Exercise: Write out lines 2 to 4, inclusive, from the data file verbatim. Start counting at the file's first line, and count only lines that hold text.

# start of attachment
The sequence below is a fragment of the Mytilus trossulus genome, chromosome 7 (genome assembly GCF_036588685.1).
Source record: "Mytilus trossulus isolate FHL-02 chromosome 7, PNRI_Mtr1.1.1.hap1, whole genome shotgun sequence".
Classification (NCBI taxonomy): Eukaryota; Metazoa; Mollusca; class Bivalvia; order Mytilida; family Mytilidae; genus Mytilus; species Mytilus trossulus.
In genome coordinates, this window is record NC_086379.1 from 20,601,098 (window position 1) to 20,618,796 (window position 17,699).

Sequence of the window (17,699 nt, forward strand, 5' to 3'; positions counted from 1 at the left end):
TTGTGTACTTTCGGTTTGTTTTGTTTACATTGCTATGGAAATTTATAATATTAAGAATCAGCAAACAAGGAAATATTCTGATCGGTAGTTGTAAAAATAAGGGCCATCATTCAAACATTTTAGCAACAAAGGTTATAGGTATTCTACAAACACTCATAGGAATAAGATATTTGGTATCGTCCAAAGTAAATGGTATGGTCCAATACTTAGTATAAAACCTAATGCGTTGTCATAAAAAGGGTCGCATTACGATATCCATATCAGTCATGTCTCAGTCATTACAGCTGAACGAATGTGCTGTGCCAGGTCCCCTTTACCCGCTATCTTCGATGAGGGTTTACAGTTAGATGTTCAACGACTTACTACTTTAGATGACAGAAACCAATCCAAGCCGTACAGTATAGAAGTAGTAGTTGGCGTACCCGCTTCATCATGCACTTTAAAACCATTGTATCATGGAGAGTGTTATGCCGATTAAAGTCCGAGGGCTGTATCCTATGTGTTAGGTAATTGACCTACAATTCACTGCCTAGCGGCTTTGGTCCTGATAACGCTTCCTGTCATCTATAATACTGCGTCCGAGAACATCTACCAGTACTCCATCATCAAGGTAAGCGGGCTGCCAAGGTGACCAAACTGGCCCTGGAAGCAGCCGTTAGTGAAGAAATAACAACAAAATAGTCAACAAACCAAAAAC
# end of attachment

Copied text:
Source record: "Mytilus trossulus isolate FHL-02 chromosome 7, PNRI_Mtr1.1.1.hap1, whole genome shotgun sequence".
Classification (NCBI taxonomy): Eukaryota; Metazoa; Mollusca; class Bivalvia; order Mytilida; family Mytilidae; genus Mytilus; species Mytilus trossulus.
In genome coordinates, this window is record NC_086379.1 from 20,601,098 (window position 1) to 20,618,796 (window position 17,699).